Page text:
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June 2004

Beyond the Borders of English

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Despite its spread around the globe, the English language has yet to dominate Britain and Ireland. The past thirty years have seen a resurgence in indigenous languages such as Scots, Welsh, Gaelic, Romany, Cornish, Shetlandic, and Ullans—especially in poetry. Iwan Llwyd pays homage to Welsh, Peter Constantine gives us a brief history of Scots, and Gaelic reveals its glories in the poetry of Nuala Ni Dhomhnaill and Louis de Paor. We've included two poems from the Romany and a poem by Ray Edwards, who contemplates the fascinating history of "The Calendar" in Cornish. A sampling of poetry from the Scots includes work by Janet Paisley, Christopher Whyte, and Liz Niven. Christine de Luca serenades one of the world's most unforgiving climes in Shetlandic, and Charlie Gillen supplies a farmer's love song in Ullans, both descendants of the Scots language. Welsh Book of the Year finalist Owen Martell provides a preview of his short-listed novel, and Robin Llywelyn transports us to, and weirdly beyond, a Welsh prison. We also welcome our new poetry editor, Alissa Valles, a poet and translator from Russian and Polish.

Love Song

The pond of your breasts My pillow shall be; Your eyes my moons Like silver shine. Wait, my girl! Don't go away: What if I will not see you, Ever again?


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Scots: The Auld an Nobill Tung

What is Scots? Is it Gaelic? A dialect of English? English with a Gaelic brogue? A hodgepodge of English and Gaelic? In fact, none of the above. Scots is "ane o the wee leids o Europe, ane

Oot Here Mae Lane

I lift't the harnesh fae ahint the oul doar, whur it haes hug fae iver I mine, The cullar an' hames maybe ouler than me, an' a bit o' a

Three Poems

Hawk Stones watching the procession to open Scotland's parliament ceased 25 March 1707 resurrected 1 July 1999 there is no stone where the hawk soars, no hawk where the stones stand


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Two Poems

The Chinese Beetle In a certain region of China, in the southwest, not far from the mountains of Yunnan, a kind of apple is to be found with such an exquisite flavor that in ancient times


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Three Poems

Criffel to Merrick In this poem, two of the region's hills speak to each other. When a vehicle was needed for telling the story of Foot and Mouth, the hills seemed appropriate; they are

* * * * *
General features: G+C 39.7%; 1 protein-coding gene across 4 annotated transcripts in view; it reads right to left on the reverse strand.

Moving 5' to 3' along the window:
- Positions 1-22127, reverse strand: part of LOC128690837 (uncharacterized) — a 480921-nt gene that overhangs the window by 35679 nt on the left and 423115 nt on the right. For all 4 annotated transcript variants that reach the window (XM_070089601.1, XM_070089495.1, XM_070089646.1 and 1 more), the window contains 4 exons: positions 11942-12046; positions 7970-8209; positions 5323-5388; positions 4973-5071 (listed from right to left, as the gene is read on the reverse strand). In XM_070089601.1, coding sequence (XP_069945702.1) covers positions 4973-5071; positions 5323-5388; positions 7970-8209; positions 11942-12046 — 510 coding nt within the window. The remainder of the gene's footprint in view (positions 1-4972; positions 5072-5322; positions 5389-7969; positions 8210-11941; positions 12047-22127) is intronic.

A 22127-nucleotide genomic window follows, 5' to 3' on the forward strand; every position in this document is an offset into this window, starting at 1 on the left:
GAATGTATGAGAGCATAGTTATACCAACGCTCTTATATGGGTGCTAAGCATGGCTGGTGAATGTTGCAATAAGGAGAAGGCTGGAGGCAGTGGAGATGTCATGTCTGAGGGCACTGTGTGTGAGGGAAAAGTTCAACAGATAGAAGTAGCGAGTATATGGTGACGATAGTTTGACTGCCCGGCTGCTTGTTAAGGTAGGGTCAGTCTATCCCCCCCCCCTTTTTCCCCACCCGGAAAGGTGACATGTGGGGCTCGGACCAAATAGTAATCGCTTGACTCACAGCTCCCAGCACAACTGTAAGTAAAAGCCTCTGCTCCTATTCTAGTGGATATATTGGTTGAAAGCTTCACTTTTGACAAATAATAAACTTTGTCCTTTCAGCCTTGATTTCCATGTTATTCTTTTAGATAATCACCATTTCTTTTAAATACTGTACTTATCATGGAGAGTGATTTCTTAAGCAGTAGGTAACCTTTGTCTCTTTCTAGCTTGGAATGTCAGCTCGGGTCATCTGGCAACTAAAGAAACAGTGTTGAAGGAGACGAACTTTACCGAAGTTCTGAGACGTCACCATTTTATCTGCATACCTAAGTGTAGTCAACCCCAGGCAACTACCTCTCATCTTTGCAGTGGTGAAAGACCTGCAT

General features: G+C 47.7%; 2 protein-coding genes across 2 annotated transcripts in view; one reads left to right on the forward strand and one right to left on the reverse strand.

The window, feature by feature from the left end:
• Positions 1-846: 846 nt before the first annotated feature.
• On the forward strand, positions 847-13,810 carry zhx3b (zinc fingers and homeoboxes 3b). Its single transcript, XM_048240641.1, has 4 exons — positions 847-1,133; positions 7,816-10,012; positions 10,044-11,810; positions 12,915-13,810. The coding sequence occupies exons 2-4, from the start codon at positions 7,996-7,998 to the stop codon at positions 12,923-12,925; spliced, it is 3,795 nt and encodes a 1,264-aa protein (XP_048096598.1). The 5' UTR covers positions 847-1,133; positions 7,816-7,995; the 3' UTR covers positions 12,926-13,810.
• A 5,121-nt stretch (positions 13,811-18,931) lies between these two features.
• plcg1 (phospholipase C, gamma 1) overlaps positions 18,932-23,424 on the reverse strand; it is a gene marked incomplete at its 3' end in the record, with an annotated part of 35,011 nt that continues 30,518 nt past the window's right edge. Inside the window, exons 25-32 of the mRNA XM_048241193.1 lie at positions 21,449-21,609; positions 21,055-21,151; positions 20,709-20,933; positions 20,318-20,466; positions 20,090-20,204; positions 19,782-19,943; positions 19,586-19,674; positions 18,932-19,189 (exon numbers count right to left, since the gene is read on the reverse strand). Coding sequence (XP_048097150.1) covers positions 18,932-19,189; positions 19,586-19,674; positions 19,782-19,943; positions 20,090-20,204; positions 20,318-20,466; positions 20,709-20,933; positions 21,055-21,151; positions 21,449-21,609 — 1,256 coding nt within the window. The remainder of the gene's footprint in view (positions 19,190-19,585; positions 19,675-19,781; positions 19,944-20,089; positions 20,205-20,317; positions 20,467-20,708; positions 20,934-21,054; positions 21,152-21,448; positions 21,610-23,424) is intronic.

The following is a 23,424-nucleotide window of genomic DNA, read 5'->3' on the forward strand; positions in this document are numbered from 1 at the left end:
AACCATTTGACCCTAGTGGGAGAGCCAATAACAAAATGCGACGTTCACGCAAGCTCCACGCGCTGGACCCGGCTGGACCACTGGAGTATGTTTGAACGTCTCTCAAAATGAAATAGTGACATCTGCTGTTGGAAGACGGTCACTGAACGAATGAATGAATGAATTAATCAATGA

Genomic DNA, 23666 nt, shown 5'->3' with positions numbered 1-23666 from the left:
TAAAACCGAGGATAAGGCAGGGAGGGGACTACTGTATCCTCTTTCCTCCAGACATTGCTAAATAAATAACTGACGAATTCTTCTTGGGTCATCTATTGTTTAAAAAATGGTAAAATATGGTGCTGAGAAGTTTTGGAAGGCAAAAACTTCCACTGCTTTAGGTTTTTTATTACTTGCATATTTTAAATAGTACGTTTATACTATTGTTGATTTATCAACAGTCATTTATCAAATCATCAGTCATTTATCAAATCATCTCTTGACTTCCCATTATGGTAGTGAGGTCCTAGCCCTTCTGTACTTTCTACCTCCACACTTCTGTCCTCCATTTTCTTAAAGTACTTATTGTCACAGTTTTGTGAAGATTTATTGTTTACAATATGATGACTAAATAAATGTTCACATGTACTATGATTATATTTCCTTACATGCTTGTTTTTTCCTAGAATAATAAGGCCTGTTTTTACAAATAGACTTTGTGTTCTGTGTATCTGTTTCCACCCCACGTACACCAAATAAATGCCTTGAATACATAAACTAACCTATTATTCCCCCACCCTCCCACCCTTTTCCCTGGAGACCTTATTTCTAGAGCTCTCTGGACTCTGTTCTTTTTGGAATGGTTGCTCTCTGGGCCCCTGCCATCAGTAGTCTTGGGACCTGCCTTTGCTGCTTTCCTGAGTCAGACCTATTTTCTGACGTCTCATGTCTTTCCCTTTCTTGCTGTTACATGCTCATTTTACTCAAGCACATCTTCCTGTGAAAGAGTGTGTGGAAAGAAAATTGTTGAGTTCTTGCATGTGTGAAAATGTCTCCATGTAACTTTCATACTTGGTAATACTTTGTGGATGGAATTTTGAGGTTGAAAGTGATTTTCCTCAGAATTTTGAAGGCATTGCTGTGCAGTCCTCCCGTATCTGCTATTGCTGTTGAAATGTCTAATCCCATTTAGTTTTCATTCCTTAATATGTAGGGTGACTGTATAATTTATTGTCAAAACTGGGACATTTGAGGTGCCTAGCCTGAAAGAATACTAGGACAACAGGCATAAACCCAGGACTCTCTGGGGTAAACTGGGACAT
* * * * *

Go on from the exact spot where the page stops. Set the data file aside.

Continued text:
Four Poems

Head over Heels From different vantage points, the island sharpens from old man laid out dead upon the skyline to three proud peaks upon the world's edge. And seen at different times,

The Circus

When I close my ears to the sounds of this circus my eyes rise to the paths where Will High-Bridge-Arm waits for me. The papers said it was the sovereign in his pocket that was bait for

from The Other Man

Davies, Anna, and Daniel have been as close as three people can be. But now Davies is dead in a car crash, and the two that are left must "take on the case": Davies' life, their own lives,

Llywelyn’s Breath

(at the Llanelwedd National Eisteddfod) The border is near, its rugged soil continuing to sear its history on the face of our language's acres, our no man's land. Our language is

In Praise of the Brothers of Bod Iwan

In Bod Iwan there have long been gods of words and gods of song, gods with feet sound upon this earth, wild gods and wise gods, for what it's worth: Gerallt, who's followed all the


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The Calendar

In Egypt men of science reckoned a year precisely1 and worked out the days, a thing good for everyone. There came Julius Caesar and saw Cleopatra and learned about the science of calculating

The Two Boys

Two Romany boys were sent, sent across the great sea. Plato for brawling, Lasho for stealing the purse of a great lady. And when they came to the other land, The land that's over the


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Two Poems

Blackberries She pricks blood from a bush, eyes as bright as time to come that casts no shadow on her years. If memory serves me right, she says, a year after her return, the blackberries


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Standing Still for the Night

Cast your nets overseas / and land on your / shadow.


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